Item #7: There is very little excitement to report in this week’s Box Office round-up, I’m afraid. Ice Age: The Meltdown continued its box-office dominance over the weekend, racking up another $33 million in kiddie tickets. The Benchwarmers came in second, tallying a reasonable $19.5 million thanks, in some small part, to Revolution Studio’s attempt to distract the moviegoing audience from the merits of the film by anonymously bashing a reviewer’s efforts as “an attempt to showcase his own ability rather than actually discussing the film.” You have to love the ethics of that marketing strategy! Meanwhile, Antonio Banderas and Take the Lead opened in third place with $13 million and Lucky Number Slevin fizzled at number five, with $7 million.

This weekend sees only two wide openers, the 4th installment in the Scary Movie franchise, which I suspect will get the expected Pajiba treatment, and The Wild, another animated-animals-gone-wild children’s flick. However, those in LA and NY will get the indie red carpet rolled out this weekend, as Hard Candy, Kinky Boots and The Notorious Bettie Page all arrive in limited release (and will be reviewed in the coming days and weeks here). Better still, the Pajiba-recommended Thank You for Smoking, opens up Friday in mid-sized markets.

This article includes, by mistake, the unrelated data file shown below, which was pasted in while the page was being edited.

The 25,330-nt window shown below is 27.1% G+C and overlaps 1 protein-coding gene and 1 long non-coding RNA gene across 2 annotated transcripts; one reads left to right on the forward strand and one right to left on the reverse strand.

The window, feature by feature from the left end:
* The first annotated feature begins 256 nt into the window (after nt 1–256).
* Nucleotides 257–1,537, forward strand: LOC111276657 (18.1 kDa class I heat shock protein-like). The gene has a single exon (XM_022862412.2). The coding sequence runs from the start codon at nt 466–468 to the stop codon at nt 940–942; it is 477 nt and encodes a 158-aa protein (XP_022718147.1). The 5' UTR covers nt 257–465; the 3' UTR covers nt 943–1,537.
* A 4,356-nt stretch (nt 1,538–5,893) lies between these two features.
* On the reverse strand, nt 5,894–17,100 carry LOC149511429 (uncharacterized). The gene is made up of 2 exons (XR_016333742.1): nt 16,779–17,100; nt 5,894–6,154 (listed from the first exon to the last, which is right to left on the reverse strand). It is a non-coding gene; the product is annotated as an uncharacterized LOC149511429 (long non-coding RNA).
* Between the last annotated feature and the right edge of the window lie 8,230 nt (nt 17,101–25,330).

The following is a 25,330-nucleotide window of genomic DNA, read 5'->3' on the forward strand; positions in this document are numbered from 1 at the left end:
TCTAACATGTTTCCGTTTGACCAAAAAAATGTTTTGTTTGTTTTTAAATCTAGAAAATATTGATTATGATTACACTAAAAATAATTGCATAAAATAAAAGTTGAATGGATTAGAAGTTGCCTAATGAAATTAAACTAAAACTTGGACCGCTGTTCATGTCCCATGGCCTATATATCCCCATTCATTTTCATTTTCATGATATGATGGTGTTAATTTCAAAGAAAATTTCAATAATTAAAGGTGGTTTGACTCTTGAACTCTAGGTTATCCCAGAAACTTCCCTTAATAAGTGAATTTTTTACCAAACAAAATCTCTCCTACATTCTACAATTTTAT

Finally, for fans of the FX show “Rescue Me,” Pajiba TV Pal, Give Me My Remote, managed to score an interview with Denis Leary about this upcoming season. And I’m sure Denis Leary probably sits down with just about anyone with blond hair and blue eyes and no bra - but, c’mon! This is a blogger! It’s not everyday that a real-live chain-smoking celebrity bothers to talk to a blogger … unless spanking is involved. — DR

The Weekly Trade Round-Up / The Pajiba Staff

Industry | May 15, 2006 |

Dustin is the founder and co-owner of Pajiba. You may email him here or follow him on Twitter.